What are the statistics for suicide in India?

India Dec 10, 2020

Suicides have been prowling on the human society for as long as human existence. It is in fact the top 13 reasons for death all across the world given by the World Health Organization (WHO). India recorded an average of 381 suicides daily in 2019 totaling 1, 39,123 fatalities over the year, according to the latest National Crime Records Bureau (NCRB) data. In 2019, India witnessed a 3.4 per cent increase in the numbers compared to 2018(1, 34,516) and 2017(1, 29,887). According to the statistics by the NCRB, which functions under the Union Home Ministry, the suicide rate in cities (13.9 per cent) was higher as compared to all-India suicide rate (10.4 per cent) in 2019. Majority of suicides were reported in Maharashtra (18,916), followed by 13,493 in Tamil Nadu, 12,665 in West Bengal, 12,457 in Madhya Pradesh and 11,288 in Karnataka, accounting for 13.6 per cent, 9.7 per cent, 9.1 per cent, 9 per cent and 8.1 per cent of total such deaths, respectively.

The most prominent categories which commit suicide are students and farmers.

Student suicide has risen to 28 lives daily. In approximation, we can say that every hour a student is giving up their life. The NCRB data shows that 10,159 students died by suicide in 2018, an increase from 9,905 in 2017, and 9,478 in 2016. Maharashtra holds the highest rate of suicide among all the other states and university with 4 students committing suicide in a day.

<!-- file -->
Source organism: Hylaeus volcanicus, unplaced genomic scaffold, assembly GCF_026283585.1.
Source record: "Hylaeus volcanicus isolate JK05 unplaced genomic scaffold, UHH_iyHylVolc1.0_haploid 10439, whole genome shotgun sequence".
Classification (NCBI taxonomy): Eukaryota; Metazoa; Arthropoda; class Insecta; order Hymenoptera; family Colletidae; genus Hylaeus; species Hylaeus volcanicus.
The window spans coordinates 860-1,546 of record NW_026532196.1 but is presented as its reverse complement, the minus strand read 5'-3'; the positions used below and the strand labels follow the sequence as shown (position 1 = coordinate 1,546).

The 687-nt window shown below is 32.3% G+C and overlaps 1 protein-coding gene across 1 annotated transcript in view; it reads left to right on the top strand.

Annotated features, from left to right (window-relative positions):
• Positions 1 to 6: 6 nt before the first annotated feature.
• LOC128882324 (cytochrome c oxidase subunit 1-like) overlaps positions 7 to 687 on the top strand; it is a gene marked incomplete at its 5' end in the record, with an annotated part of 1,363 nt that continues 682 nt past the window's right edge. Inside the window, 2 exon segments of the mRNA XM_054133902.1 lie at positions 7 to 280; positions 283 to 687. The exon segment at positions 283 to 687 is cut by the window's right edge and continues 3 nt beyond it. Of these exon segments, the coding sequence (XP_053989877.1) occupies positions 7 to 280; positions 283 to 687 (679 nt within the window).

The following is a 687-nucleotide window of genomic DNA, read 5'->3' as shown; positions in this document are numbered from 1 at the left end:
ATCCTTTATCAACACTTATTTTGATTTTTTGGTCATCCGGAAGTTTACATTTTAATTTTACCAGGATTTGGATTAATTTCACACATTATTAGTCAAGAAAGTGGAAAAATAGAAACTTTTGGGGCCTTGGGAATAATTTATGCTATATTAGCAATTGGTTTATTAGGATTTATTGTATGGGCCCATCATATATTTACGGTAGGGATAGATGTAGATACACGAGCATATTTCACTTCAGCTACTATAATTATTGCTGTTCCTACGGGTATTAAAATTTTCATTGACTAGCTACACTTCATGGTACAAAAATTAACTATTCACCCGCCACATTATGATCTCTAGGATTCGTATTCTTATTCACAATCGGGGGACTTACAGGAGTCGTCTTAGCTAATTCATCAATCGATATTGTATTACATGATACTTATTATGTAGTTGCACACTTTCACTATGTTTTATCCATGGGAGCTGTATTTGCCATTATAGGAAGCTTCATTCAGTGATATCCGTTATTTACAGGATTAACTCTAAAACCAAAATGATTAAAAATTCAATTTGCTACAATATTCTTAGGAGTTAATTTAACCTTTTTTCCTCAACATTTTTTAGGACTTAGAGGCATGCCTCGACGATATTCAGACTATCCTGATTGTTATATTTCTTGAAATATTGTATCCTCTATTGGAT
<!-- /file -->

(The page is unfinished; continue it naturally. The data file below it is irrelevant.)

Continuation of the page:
Going forward to the farmers, According to the latest National Crime Records Bureau (NCRB) data on accidental deaths and suicides, 10,281 farmers committed suicide in 2019, down from 10,357 in 2018. Even though we have noticed a slight downfall, it is still a desponding number.

So after knowing all these facts, a question most certainly arises, “what can we do to prevent suicides?” Well, the answer is effortless to identify and state, but strenuous to execute. The solution to this problem would be the promotion of mental health. Psychological reasons are a famous cause of suicide. Whether it be bad results in competitive exams for young adults, marriage failure for spouses or crops turning out bad a year for farmers, these are some examples of the factors contributing to suicidal ideation. The view that suicide cannot be prevented is commonly held even among health professionals. Many beliefs may explain this negative attitude. Chief among these is that suicide is a personal matter that should be left for the individual to decide. Another belief is that suicide cannot be prevented because its major determinants are social and environmental factors such as unemployment over which an individual has relatively little control. However, for the overwhelming majority who engage in suicidal behaviour, there is probably an appropriate alternative resolution of the precipitating problems. Suicide is often a permanent solution to a temporary problem.

Mental health promotion can be as large as conducting campaigns and as minute as listening to your child’s problems. We all need to make sure that positive mentality is spread all across India.

This article has been written by Suhania Nowal for The Paradigm

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